In today’s fast-paced world, packaged foods have become a convenient choice for many seeking quick fixes and shortcuts. However, beneath the alluring labels and enticing tastes, there lies an underlying health concern that demands our attention. Consumers need to be vigilant and make informed choices when opting for packaged foods by carefully reading the nutrition labels and understanding the types of fats present in these products.
Types Of Fats Contained In Packaged Food
Packaged foods often contain various types of fats that can significantly impact their taste, texture, and shelf life. Garima Dev Verman, a Certified Nutritionist and Medical Content Analyst with The Healthy Indian Project, highlights the following common types of fat found in packaged food:
1. Saturated Fat
Saturated fat is typically solid at room temperature and is commonly found in animal products like meat, butter, and full-fat dairy. It can also be present in certain plant-based oils like coconut oil and palm oil.
2. Trans Fat
Trans fats are created through a process called hydrogenation, which converts liquid oils into solid fats. Manufacturers often use trans fats in packaged foods to enhance flavor, extend shelf life, and improve texture.
3. Monounsaturated Fat
This type of fat is usually liquid at room temperature but can solidify when refrigerated. Monounsaturated fats are considered healthy fats and can be found in foods like olive oil, avocados, nuts, and seeds.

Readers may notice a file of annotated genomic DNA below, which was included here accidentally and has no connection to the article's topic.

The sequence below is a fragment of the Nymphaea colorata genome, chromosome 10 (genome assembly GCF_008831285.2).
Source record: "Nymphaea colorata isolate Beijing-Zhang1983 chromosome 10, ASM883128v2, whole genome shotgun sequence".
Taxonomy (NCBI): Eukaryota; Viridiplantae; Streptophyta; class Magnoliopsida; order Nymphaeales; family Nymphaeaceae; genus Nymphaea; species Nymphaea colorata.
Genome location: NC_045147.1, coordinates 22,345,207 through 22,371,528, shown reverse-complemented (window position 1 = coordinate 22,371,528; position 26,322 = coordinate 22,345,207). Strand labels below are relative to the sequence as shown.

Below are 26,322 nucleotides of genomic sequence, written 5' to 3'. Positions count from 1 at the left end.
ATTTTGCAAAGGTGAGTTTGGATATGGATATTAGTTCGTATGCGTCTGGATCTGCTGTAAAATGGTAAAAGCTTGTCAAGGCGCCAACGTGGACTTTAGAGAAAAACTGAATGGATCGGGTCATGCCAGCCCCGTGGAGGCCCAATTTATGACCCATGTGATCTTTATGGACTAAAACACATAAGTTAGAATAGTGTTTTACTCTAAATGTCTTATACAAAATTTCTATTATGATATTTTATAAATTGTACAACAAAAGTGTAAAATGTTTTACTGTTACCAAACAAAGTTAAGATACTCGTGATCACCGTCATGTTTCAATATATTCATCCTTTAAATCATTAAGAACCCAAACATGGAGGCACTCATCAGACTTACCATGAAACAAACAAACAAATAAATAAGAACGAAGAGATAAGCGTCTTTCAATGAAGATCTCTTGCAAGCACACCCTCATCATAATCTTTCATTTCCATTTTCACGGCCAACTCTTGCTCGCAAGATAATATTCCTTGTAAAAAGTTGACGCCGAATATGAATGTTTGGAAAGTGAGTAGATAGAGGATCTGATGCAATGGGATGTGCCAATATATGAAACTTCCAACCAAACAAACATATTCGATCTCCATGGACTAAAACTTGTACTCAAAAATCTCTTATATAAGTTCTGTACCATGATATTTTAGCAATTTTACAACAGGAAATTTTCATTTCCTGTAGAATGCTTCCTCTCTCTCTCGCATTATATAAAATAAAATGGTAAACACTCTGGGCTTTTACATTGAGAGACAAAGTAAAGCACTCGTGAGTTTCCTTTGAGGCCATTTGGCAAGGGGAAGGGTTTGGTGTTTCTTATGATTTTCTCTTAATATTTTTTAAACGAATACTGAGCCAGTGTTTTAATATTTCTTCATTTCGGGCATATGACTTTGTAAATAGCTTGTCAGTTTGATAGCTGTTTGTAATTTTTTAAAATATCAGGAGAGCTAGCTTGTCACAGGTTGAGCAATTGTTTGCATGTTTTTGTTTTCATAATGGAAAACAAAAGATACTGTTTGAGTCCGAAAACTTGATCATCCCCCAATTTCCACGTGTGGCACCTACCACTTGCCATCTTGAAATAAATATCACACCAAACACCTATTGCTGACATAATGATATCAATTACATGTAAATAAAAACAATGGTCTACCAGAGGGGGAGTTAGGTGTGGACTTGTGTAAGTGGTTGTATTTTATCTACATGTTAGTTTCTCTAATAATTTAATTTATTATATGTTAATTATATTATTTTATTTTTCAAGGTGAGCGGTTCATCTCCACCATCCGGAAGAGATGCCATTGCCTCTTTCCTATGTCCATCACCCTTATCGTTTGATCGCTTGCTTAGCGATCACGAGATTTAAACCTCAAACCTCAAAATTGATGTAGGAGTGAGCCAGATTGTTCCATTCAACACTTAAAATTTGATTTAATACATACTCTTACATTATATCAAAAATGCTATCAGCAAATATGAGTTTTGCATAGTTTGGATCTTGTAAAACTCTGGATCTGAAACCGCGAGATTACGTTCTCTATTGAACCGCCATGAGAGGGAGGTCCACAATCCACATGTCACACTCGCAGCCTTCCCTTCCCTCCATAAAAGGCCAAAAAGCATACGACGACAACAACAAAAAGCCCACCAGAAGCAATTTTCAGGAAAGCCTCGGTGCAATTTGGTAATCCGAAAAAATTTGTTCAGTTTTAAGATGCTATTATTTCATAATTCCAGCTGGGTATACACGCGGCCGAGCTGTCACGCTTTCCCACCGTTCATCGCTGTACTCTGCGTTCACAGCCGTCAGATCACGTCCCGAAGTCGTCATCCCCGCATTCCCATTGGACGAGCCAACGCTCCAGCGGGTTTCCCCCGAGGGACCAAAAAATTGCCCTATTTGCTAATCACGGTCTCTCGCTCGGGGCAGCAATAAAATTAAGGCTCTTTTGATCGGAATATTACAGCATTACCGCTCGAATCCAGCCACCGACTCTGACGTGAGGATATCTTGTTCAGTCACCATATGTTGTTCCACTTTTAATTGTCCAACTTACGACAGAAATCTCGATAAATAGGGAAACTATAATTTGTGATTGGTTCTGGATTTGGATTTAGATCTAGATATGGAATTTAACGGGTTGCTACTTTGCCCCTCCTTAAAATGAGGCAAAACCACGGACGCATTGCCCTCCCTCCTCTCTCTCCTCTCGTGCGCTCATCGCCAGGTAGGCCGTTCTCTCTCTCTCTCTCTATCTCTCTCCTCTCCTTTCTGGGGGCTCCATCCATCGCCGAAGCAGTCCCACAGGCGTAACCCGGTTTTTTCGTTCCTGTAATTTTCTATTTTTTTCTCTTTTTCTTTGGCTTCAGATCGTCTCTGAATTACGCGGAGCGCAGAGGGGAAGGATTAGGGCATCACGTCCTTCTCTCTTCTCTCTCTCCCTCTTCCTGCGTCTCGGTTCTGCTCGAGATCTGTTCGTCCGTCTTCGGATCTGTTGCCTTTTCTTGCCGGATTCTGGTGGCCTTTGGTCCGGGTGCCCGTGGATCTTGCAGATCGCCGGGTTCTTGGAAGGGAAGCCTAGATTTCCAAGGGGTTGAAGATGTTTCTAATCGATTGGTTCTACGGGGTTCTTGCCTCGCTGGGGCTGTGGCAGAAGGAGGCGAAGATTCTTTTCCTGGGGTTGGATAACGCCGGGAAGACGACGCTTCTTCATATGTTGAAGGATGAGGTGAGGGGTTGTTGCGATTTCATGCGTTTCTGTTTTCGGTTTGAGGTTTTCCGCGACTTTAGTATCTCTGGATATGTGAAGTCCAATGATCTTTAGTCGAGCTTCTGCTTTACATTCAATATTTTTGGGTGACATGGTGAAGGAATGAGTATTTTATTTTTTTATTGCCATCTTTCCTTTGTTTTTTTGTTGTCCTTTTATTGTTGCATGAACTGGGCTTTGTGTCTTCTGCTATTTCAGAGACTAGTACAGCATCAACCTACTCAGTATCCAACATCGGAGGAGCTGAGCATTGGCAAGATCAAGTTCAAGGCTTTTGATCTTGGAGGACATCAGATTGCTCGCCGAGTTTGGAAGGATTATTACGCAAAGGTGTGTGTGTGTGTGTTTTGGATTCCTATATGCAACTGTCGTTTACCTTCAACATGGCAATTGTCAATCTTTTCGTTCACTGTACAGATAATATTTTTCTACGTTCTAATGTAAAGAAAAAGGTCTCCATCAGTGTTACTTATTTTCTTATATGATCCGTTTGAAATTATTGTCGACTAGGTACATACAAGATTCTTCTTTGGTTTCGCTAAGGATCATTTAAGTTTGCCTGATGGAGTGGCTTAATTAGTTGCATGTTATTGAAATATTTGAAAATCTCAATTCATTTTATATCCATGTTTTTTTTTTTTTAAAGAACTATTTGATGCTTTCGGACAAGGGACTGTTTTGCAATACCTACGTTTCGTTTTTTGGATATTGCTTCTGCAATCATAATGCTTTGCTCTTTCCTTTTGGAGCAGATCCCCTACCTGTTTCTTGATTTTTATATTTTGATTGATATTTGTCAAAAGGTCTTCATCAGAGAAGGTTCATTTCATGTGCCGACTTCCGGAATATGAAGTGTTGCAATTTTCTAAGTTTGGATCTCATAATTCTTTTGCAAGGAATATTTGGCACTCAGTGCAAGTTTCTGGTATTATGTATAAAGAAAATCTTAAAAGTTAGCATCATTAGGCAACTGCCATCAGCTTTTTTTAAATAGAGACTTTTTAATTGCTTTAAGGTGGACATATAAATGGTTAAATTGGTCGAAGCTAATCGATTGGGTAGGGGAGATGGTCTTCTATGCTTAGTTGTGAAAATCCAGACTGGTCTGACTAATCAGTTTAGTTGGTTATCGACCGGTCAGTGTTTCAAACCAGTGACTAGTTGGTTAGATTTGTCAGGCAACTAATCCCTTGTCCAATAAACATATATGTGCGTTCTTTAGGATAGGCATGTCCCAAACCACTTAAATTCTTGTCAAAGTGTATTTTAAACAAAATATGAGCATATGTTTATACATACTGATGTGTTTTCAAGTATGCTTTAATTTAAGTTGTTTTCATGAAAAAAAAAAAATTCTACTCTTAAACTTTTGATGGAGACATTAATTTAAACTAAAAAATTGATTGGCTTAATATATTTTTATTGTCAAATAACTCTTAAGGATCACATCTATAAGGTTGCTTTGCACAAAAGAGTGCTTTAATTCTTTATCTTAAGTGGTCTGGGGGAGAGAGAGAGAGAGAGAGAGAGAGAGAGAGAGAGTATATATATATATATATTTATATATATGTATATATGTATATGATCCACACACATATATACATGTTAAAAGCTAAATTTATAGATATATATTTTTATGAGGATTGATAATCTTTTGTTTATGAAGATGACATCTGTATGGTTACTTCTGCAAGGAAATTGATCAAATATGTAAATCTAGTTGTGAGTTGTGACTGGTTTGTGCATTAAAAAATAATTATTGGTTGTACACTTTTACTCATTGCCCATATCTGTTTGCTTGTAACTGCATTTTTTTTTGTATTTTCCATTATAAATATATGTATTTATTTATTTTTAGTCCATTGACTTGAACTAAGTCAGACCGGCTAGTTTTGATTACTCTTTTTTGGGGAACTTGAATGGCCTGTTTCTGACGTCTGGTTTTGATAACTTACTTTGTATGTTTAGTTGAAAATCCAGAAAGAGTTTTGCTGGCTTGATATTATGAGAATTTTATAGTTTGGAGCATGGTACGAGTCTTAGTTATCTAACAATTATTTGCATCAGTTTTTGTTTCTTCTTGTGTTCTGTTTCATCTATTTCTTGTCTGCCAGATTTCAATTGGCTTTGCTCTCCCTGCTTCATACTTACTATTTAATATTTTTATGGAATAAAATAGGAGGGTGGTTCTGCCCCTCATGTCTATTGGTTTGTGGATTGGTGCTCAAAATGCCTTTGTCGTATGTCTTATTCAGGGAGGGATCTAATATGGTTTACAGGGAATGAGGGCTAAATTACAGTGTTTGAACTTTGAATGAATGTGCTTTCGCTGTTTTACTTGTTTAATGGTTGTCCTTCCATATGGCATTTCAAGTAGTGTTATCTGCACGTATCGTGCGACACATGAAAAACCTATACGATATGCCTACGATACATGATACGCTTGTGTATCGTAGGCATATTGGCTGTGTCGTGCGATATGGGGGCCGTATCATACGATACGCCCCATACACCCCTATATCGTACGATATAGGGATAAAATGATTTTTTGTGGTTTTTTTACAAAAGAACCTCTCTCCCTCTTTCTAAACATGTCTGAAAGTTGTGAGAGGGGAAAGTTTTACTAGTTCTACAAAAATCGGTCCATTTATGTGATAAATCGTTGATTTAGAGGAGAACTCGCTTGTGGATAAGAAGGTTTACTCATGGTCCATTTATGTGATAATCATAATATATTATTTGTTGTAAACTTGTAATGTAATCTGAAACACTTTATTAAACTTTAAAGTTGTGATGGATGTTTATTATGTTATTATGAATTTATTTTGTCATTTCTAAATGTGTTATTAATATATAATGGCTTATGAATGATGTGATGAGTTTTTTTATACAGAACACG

4. Polyunsaturated Fat
Polyunsaturated fats are also liquid at room temperature and are found in foods such as vegetable oils (soybean, sunflower, corn, etc.), fatty fish (salmon), and some nuts and seeds. These fats are further classified into omega-3 and omega-6 fatty acids, both of which are essential for the body.
5. Trans-Fat Free or Zero Trans Fat
Some packaged foods claim to be trans-fat-free or have zero trans fat. This indicates that the food does not contain trans fats or contains an insignificant amount (below a certain threshold) per serving. However, it’s crucial to note that a product labeled as “trans-fat-free” may still contain small amounts of trans fats due to labelling regulations.
Health Issues That Can Occur Due To The Consumption Of These Fats
Dietician Umang Malhotra lists the potential health issues that can arise due to the consumption of the aforementioned fats. He emphasizes that trans fats, resulting from the hydrogenation process, are considered the most harmful for our health. These fats are known to raise “bad” cholesterol levels, linked to heart disease risk, while reducing good cholesterol, thereby contributing to cardiovascular problems.
Saturated fats have also been shown to increase the risk of heart disease and stroke. The American Heart Association recommends limiting saturated fat intake to no more than 5-6 percent of daily calorie intake.
On the other hand, unsaturated fats, including monounsaturated and polyunsaturated fats, are considered healthier options. Consuming these fats in moderation can have positive effects on health, such as reducing the risk of heart disease and improving brain function.
Hidden Fats: The Deceptive Culprits in Packaged Foods
Umang highlights the issue of hidden fats, including added sugars and oils, frequently used in packaged foods to enhance flavor and texture. These fats are often labeled under various names, such as partially hydrogenated oil, making it difficult for consumers to identify and avoid them. The World Health Organization (WHO) is calling for greater transparency and stricter regulations on the labeling of hidden fats, as their consumption has been linked to weight gain and an increased risk of chronic disease.
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